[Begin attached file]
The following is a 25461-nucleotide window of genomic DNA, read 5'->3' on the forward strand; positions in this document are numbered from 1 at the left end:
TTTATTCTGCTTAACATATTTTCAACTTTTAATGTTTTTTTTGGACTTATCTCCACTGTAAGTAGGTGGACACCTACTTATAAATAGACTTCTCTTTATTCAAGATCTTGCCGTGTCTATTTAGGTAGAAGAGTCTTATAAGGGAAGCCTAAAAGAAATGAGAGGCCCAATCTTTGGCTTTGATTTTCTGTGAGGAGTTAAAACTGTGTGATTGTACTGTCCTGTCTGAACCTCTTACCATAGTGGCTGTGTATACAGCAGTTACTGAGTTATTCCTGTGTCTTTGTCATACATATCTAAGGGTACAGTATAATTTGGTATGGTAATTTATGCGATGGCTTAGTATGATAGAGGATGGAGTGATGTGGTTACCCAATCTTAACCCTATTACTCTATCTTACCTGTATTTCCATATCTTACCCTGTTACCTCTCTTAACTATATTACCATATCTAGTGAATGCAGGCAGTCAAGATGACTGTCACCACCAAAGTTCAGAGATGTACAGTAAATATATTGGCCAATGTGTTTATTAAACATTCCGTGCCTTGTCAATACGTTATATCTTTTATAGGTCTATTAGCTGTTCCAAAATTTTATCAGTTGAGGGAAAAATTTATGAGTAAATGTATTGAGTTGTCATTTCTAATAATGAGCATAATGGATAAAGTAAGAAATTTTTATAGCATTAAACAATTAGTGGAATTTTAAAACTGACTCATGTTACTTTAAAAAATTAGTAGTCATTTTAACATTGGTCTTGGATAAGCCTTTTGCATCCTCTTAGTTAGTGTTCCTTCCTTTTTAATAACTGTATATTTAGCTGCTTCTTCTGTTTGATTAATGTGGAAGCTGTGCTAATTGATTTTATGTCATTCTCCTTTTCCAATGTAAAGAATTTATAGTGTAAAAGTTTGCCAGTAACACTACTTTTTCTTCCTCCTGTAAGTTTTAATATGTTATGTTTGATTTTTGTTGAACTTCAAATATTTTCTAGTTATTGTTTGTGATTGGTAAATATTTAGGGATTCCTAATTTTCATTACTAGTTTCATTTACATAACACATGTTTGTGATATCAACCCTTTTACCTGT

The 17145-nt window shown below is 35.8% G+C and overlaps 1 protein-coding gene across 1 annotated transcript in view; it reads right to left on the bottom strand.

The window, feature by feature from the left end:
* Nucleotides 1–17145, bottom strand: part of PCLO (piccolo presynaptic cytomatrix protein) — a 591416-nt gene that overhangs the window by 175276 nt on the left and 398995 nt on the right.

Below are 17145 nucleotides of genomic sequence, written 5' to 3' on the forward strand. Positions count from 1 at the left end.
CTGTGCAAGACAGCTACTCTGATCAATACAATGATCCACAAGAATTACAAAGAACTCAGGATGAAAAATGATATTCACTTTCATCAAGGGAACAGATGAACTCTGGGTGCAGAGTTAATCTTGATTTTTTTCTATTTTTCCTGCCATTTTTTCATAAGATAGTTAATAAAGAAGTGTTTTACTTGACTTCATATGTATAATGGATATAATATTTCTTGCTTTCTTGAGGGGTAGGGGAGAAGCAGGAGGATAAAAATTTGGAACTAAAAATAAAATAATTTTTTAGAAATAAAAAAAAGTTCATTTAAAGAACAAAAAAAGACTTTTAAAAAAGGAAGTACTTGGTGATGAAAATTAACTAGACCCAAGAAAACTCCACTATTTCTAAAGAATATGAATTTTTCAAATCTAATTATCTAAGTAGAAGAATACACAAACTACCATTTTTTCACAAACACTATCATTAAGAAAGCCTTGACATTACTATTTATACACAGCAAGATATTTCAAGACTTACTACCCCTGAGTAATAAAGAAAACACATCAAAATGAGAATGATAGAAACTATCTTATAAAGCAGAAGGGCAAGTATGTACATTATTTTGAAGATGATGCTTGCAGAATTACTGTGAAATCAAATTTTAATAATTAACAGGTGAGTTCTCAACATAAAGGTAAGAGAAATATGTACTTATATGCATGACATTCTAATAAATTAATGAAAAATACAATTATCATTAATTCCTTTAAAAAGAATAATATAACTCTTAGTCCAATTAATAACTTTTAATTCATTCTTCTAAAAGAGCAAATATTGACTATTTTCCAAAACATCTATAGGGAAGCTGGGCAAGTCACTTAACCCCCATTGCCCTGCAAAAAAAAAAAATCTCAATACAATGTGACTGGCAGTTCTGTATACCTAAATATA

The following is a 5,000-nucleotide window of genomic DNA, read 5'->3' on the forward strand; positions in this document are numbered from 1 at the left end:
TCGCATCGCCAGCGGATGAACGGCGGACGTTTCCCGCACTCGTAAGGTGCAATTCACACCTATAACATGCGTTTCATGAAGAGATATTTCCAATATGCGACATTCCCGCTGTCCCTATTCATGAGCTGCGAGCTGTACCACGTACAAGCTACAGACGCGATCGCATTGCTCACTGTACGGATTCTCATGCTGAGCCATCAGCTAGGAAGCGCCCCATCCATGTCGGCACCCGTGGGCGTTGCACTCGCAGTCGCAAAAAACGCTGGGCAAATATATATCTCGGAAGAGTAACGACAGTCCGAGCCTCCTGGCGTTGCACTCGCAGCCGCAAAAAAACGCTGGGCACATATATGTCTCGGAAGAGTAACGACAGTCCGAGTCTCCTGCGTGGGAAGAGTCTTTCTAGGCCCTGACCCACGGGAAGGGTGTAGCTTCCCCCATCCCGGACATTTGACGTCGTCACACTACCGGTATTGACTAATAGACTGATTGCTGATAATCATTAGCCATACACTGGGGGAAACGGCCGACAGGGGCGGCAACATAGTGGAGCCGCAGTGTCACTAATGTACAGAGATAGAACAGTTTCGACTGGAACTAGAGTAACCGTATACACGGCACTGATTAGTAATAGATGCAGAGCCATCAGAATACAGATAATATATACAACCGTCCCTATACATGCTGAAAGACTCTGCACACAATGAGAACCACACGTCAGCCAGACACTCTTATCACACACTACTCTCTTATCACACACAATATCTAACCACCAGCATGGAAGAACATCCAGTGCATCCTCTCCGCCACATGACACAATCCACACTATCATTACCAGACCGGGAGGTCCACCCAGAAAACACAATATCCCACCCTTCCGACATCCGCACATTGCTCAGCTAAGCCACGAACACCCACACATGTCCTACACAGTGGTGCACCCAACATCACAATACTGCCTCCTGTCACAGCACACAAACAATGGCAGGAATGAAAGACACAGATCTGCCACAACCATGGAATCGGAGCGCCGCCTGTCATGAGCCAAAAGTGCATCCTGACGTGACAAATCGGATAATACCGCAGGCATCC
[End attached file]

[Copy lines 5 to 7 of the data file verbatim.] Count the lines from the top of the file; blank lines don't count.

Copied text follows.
* Nucleotides 1–17145, bottom strand: part of PCLO (piccolo presynaptic cytomatrix protein) — a 591416-nt gene that overhangs the window by 175276 nt on the left and 398995 nt on the right.

Below are 17145 nucleotides of genomic sequence, written 5' to 3' on the forward strand. Positions count from 1 at the left end.
CTGTGCAAGACAGCTACTCTGATCAATACAATGATCCACAAGAATTACAAAGAACTCAGGATGAAAAATGATATTCACTTTCATCAAGGGAACAGATGAACTCTGGGTGCAGAGTTAATCTTGATTTTTTTCTATTTTTCCTGCCATTTTTTCATAAGATAGTTAATAAAGAAGTGTTTTACTTGACTTCATATGTATAATGGATATAATATTTCTTGCTTTCTTGAGGGGTAGGGGAGAAGCAGGAGGATAAAAATTTGGAACTAAAAATAAAATAATTTTTTAGAAATAAAAAAAAGTTCATTTAAAGAACAAAAAAAGACTTTTAAAAAAGGAAGTACTTGGTGATGAAAATTAACTAGACCCAAGAAAACTCCACTATTTCTAAAGAATATGAATTTTTCAAATCTAATTATCTAAGTAGAAGAATACACAAACTACCATTTTTTCACAAACACTATCATTAAGAAAGCCTTGACATTACTATTTATACACAGCAAGATATTTCAAGACTTACTACCCCTGAGTAATAAAGAAAACACATCAAAATGAGAATGATAGAAACTATCTTATAAAGCAGAAGGGCAAGTATGTACATTATTTTGAAGATGATGCTTGCAGAATTACTGTGAAATCAAATTTTAATAATTAACAGGTGAGTTCTCAACATAAAGGTAAGAGAAATATGTACTTATATGCATGACATTCTAATAAATTAATGAAAAATACAATTATCATTAATTCCTTTAAAAAGAATAATATAACTCTTAGTCCAATTAATAACTTTTAATTCATTCTTCTAAAAGAGCAAATATTGACTATTTTCCAAAACATCTATAGGGAAGCTGGGCAAGTCACTTAACCCCCATTGCCCTGCAAAAAAAAAAAATCTCAATACAATGTGACTGGCAGTTCTGTATACCTAAATATA